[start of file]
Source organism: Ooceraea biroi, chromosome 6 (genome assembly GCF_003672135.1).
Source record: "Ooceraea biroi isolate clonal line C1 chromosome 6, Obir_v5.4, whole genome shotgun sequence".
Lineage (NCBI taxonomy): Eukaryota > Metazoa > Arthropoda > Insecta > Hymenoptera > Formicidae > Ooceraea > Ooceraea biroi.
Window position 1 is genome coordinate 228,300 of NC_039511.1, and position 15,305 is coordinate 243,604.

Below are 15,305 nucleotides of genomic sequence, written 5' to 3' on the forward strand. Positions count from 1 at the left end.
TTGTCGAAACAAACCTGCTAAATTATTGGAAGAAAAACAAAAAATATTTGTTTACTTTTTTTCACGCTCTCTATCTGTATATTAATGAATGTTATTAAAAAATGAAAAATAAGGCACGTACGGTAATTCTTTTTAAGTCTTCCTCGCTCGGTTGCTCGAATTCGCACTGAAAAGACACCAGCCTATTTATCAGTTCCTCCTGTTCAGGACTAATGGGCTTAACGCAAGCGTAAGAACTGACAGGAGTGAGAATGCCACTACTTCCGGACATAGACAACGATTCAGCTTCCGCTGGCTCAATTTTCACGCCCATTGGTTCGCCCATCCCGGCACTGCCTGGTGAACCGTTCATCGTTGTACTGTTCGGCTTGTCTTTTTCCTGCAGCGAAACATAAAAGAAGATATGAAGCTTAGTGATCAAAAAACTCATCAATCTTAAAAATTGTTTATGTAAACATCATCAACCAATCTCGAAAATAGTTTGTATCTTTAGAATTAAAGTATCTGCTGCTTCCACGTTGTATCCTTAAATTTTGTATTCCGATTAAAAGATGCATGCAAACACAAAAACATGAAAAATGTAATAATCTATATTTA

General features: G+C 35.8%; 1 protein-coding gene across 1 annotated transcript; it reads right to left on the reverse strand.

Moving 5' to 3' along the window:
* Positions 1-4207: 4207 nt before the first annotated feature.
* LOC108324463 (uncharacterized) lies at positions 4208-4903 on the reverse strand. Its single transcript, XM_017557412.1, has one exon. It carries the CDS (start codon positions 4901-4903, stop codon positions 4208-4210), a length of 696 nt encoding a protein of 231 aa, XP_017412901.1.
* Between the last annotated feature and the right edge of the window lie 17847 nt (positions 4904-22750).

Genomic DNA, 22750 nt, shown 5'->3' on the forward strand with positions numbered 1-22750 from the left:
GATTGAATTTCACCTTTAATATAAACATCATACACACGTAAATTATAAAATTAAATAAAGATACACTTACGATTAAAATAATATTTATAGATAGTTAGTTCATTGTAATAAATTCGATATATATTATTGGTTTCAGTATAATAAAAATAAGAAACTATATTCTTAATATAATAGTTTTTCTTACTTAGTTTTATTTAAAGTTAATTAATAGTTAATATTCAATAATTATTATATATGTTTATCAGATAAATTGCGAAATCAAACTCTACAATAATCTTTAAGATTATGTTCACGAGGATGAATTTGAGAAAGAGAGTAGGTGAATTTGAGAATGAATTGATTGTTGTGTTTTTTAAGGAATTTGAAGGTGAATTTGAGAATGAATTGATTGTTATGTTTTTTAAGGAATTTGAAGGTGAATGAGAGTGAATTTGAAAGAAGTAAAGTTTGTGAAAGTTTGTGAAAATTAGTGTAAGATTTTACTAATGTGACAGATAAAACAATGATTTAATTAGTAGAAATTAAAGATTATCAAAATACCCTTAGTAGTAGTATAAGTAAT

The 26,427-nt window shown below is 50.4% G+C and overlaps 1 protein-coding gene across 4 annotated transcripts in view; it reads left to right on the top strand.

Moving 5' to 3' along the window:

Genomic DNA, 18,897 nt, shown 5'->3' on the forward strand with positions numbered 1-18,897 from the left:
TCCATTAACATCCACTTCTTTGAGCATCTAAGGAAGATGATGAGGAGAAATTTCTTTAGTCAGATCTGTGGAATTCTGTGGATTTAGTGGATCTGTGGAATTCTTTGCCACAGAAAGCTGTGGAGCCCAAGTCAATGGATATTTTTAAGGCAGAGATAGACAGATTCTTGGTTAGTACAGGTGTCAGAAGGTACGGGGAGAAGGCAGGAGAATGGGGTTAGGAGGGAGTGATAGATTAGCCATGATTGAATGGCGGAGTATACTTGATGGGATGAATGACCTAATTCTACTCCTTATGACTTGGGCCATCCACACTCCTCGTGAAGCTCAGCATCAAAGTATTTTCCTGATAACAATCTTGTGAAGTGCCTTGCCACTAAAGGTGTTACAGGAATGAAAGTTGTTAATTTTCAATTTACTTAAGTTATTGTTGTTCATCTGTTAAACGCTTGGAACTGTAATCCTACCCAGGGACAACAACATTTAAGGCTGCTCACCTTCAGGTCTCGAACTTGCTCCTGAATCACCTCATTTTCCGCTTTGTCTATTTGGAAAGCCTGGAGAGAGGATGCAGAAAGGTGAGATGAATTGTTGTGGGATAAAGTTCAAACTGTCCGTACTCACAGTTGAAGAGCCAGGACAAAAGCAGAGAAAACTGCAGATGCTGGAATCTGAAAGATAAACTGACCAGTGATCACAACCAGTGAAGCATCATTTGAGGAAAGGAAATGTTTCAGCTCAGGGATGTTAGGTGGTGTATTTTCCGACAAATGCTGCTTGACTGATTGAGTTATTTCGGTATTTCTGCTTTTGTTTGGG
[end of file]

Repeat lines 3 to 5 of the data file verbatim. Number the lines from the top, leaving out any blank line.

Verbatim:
Lineage (NCBI taxonomy): Eukaryota > Metazoa > Arthropoda > Insecta > Hymenoptera > Formicidae > Ooceraea > Ooceraea biroi.
Window position 1 is genome coordinate 228,300 of NC_039511.1, and position 15,305 is coordinate 243,604.

Below are 15,305 nucleotides of genomic sequence, written 5' to 3' on the forward strand. Positions count from 1 at the left end.